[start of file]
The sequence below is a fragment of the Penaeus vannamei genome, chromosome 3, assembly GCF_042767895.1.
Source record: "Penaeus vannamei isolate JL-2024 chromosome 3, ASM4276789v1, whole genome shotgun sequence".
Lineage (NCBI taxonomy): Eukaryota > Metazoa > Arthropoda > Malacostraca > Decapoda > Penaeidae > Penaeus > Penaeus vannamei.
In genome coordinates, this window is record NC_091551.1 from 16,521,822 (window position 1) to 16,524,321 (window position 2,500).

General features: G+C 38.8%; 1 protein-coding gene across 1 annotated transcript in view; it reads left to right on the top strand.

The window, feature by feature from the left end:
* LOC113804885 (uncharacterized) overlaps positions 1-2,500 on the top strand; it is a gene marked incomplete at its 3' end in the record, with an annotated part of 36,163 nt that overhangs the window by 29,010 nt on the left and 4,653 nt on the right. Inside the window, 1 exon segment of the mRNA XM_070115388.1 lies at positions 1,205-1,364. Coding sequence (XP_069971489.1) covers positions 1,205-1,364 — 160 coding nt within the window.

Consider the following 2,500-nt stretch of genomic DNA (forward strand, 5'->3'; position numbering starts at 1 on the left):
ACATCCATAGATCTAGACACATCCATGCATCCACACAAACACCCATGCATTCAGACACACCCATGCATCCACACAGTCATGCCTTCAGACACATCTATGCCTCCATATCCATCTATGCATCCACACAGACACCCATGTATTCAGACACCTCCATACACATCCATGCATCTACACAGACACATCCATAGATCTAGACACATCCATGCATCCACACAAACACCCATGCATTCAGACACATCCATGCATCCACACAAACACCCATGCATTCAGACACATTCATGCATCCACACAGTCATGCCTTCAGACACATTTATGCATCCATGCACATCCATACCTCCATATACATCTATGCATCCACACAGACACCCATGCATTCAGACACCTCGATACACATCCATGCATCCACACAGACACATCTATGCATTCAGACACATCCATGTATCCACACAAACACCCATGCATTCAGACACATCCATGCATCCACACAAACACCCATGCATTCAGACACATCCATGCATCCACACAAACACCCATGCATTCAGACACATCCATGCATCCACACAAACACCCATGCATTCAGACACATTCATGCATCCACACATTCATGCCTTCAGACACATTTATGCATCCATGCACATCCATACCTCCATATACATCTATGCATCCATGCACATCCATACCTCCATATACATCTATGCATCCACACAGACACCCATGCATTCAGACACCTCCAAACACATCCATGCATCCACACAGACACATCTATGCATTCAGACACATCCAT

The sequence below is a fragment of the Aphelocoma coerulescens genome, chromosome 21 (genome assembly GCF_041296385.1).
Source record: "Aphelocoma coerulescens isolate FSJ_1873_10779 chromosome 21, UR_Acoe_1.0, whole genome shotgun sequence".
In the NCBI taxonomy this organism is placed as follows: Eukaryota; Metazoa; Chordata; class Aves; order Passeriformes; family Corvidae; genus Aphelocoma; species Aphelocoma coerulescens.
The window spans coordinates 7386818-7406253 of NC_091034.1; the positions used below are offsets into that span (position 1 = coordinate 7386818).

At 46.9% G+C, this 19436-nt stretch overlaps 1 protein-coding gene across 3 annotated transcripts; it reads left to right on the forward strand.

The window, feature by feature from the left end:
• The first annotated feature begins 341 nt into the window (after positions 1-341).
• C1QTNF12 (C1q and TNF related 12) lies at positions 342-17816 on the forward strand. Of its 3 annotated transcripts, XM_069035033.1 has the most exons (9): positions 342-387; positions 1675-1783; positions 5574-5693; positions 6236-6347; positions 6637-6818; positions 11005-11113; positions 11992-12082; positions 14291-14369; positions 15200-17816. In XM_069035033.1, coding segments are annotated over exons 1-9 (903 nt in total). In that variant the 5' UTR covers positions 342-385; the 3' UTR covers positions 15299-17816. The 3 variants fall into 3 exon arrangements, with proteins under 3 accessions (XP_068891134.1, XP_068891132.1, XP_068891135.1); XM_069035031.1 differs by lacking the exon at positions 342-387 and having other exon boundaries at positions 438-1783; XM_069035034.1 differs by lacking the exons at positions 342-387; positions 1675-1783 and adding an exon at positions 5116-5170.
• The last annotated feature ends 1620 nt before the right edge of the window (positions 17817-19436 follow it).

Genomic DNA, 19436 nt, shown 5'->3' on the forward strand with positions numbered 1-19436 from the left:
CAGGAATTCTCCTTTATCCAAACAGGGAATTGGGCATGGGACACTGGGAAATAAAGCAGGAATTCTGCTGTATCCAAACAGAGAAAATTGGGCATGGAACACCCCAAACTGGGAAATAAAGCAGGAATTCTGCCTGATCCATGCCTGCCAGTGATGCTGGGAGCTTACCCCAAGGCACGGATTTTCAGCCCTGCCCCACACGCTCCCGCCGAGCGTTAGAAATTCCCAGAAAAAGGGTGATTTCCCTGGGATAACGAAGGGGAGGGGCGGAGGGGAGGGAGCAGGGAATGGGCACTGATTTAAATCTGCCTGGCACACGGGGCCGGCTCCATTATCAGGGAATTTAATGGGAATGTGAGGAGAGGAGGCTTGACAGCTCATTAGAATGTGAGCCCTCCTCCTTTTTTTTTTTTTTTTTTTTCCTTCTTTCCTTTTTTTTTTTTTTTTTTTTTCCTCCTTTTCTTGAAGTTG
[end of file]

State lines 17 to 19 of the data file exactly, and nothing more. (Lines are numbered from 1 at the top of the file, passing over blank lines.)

• C1QTNF12 (C1q and TNF related 12) lies at positions 342-17816 on the forward strand. Of its 3 annotated transcripts, XM_069035033.1 has the most exons (9): positions 342-387; positions 1675-1783; positions 5574-5693; positions 6236-6347; positions 6637-6818; positions 11005-11113; positions 11992-12082; positions 14291-14369; positions 15200-17816. In XM_069035033.1, coding segments are annotated over exons 1-9 (903 nt in total). In that variant the 5' UTR covers positions 342-385; the 3' UTR covers positions 15299-17816. The 3 variants fall into 3 exon arrangements, with proteins under 3 accessions (XP_068891134.1, XP_068891132.1, XP_068891135.1); XM_069035031.1 differs by lacking the exon at positions 342-387 and having other exon boundaries at positions 438-1783; XM_069035034.1 differs by lacking the exons at positions 342-387; positions 1675-1783 and adding an exon at positions 5116-5170.
• The last annotated feature ends 1620 nt before the right edge of the window (positions 17817-19436 follow it).

Genomic DNA, 19436 nt, shown 5'->3' on the forward strand with positions numbered 1-19436 from the left: